The difference between strategy and tactics is: while it may be justifiable for John Conyers to hold his nose and vote for the House bill because tactically it’s sensible, there is absolutely no reason why organizations on the ground should not be emphasizing the deficiencies of these bills compared with Medicare for All. Unlike Conyers, they cannot claim that there is a risk of messing up and getting nothing passed, because they do not directly pass laws. The failure of the leaders of organizations like Daily Kos, Firedoglake, Open Left, HCAN, Moveon, and others to get behind national health care is unacceptable. That also goes for public figures like Howard Dean and Paul Krugman, the latter of whom recently suggested, absurdly, that the current bill "simulates" Medicare for All by increasing coverage, ignoring the monumental waste of the current for-profit system.
But while Krugman can say whatever he wants, we can have direct effects on organizations we’re a part of. I strongly encourage people to permanently leave Daily Kos, because it’s joined at the hip to the Democratic Party. That also goes for Open Left: just don’t post there. Every post on a blog is a small chunk of change into the editors’ prestige jar. (Firedoglake I’ll be keeping for now, no thanks to its editors.) Similarly, don’t participate in HCAN, OFA, Moveon, and other organizations that refuse to support national health care. This is at best a waste of your time. Do crosspost on Corrente, ZBlogs, and friends. Do support Progressive Democrats of America, Healthcare-NOW and friends.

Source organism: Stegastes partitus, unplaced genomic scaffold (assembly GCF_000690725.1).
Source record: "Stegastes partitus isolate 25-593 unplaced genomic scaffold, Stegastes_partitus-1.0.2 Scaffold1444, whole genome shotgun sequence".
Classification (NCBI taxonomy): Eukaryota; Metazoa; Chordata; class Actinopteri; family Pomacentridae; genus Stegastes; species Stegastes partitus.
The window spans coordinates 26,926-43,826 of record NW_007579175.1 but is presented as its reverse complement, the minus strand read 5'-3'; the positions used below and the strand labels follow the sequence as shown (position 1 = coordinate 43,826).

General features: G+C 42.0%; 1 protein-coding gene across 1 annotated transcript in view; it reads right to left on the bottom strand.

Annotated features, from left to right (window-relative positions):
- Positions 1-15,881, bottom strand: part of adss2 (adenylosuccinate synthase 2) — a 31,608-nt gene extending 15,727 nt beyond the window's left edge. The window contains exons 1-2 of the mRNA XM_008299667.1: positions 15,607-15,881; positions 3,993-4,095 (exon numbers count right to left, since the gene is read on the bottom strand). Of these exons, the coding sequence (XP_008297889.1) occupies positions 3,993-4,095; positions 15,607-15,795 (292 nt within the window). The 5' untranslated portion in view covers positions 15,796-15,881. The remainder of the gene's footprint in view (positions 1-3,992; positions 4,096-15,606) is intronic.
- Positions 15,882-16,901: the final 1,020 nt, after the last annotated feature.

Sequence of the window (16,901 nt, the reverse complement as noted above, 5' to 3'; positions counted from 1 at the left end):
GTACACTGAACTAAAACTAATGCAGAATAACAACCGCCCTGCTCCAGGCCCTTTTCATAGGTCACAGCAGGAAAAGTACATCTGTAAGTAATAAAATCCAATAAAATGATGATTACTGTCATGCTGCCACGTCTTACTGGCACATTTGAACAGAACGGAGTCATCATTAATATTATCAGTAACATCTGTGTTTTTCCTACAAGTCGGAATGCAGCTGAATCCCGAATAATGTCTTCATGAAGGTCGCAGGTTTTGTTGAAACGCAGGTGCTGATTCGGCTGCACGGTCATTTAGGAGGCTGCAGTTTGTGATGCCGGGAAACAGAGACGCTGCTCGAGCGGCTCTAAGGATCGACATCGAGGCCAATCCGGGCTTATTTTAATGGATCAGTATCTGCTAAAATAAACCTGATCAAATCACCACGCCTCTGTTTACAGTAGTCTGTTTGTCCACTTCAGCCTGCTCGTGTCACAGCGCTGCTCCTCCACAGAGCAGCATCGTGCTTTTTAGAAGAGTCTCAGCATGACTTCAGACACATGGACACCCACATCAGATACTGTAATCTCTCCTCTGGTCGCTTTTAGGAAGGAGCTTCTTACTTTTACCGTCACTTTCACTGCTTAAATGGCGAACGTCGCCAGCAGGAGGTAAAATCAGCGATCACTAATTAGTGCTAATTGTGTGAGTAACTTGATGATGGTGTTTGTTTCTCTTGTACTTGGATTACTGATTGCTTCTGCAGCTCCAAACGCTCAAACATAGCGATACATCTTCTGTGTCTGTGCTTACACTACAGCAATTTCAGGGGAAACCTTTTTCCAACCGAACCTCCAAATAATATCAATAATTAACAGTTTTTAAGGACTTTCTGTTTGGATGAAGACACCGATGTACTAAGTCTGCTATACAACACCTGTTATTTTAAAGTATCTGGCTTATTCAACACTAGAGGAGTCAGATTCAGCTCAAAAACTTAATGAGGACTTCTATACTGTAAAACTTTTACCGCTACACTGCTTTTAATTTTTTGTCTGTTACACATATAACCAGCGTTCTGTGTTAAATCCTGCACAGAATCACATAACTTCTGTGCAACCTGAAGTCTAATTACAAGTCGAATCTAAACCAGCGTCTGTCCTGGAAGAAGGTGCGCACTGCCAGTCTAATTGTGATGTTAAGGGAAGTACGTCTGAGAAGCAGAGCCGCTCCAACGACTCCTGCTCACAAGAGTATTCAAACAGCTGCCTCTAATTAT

To sum up, let’s not get carried away yelling at Democratic politicians if we don’t realize that much of what is usually called the "progressive movement" is also responsible for this fiasco. Their strategy was flawed from the start.
Real change starts from the grassroots. If it is blind, change is impossible.
Originally posted on Corrente.